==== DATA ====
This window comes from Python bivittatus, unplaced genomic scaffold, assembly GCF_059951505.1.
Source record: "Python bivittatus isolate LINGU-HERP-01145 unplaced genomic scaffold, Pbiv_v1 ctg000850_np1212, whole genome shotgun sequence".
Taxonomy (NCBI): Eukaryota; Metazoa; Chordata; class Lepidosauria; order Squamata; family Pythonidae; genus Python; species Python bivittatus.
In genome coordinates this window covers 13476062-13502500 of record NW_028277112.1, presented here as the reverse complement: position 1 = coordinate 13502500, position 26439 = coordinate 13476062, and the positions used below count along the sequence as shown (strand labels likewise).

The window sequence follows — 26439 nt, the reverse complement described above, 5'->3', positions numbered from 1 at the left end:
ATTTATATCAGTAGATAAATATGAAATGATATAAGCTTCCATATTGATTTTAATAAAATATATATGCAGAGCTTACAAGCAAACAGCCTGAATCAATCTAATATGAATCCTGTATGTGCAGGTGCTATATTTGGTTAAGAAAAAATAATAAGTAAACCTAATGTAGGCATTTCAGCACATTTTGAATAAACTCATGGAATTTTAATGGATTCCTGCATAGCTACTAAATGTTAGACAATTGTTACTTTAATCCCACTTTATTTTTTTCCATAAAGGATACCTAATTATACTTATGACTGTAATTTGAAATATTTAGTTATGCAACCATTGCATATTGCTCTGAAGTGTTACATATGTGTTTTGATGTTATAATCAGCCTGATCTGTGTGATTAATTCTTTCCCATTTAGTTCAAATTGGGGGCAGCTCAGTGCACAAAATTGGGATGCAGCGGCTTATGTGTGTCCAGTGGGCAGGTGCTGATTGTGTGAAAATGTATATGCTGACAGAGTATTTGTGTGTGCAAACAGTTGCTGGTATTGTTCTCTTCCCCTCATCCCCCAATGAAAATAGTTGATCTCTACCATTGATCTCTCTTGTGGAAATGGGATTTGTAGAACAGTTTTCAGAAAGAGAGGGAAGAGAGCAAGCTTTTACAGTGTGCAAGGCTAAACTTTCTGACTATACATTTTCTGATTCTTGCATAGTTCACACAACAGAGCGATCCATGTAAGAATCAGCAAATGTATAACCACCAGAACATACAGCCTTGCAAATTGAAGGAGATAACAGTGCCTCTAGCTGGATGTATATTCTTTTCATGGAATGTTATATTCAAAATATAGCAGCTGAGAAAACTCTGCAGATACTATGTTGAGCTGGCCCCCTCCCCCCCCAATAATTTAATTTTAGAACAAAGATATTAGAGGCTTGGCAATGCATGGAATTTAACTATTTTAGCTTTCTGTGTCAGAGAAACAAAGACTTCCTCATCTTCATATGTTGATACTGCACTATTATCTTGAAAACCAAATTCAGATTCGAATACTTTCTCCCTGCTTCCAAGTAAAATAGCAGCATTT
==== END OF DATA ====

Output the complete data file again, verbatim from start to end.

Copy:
This window comes from Python bivittatus, unplaced genomic scaffold, assembly GCF_059951505.1.
Source record: "Python bivittatus isolate LINGU-HERP-01145 unplaced genomic scaffold, Pbiv_v1 ctg000850_np1212, whole genome shotgun sequence".
Taxonomy (NCBI): Eukaryota; Metazoa; Chordata; class Lepidosauria; order Squamata; family Pythonidae; genus Python; species Python bivittatus.
In genome coordinates this window covers 13476062-13502500 of record NW_028277112.1, presented here as the reverse complement: position 1 = coordinate 13502500, position 26439 = coordinate 13476062, and the positions used below count along the sequence as shown (strand labels likewise).

The window sequence follows — 26439 nt, the reverse complement described above, 5'->3', positions numbered from 1 at the left end:
ATTTATATCAGTAGATAAATATGAAATGATATAAGCTTCCATATTGATTTTAATAAAATATATATGCAGAGCTTACAAGCAAACAGCCTGAATCAATCTAATATGAATCCTGTATGTGCAGGTGCTATATTTGGTTAAGAAAAAATAATAAGTAAACCTAATGTAGGCATTTCAGCACATTTTGAATAAACTCATGGAATTTTAATGGATTCCTGCATAGCTACTAAATGTTAGACAATTGTTACTTTAATCCCACTTTATTTTTTTCCATAAAGGATACCTAATTATACTTATGACTGTAATTTGAAATATTTAGTTATGCAACCATTGCATATTGCTCTGAAGTGTTACATATGTGTTTTGATGTTATAATCAGCCTGATCTGTGTGATTAATTCTTTCCCATTTAGTTCAAATTGGGGGCAGCTCAGTGCACAAAATTGGGATGCAGCGGCTTATGTGTGTCCAGTGGGCAGGTGCTGATTGTGTGAAAATGTATATGCTGACAGAGTATTTGTGTGTGCAAACAGTTGCTGGTATTGTTCTCTTCCCCTCATCCCCCAATGAAAATAGTTGATCTCTACCATTGATCTCTCTTGTGGAAATGGGATTTGTAGAACAGTTTTCAGAAAGAGAGGGAAGAGAGCAAGCTTTTACAGTGTGCAAGGCTAAACTTTCTGACTATACATTTTCTGATTCTTGCATAGTTCACACAACAGAGCGATCCATGTAAGAATCAGCAAATGTATAACCACCAGAACATACAGCCTTGCAAATTGAAGGAGATAACAGTGCCTCTAGCTGGATGTATATTCTTTTCATGGAATGTTATATTCAAAATATAGCAGCTGAGAAAACTCTGCAGATACTATGTTGAGCTGGCCCCCTCCCCCCCCAATAATTTAATTTTAGAACAAAGATATTAGAGGCTTGGCAATGCATGGAATTTAACTATTTTAGCTTTCTGTGTCAGAGAAACAAAGACTTCCTCATCTTCATATGTTGATACTGCACTATTATCTTGAAAACCAAATTCAGATTCGAATACTTTCTCCCTGCTTCCAAGTAAAATAGCAGCATTT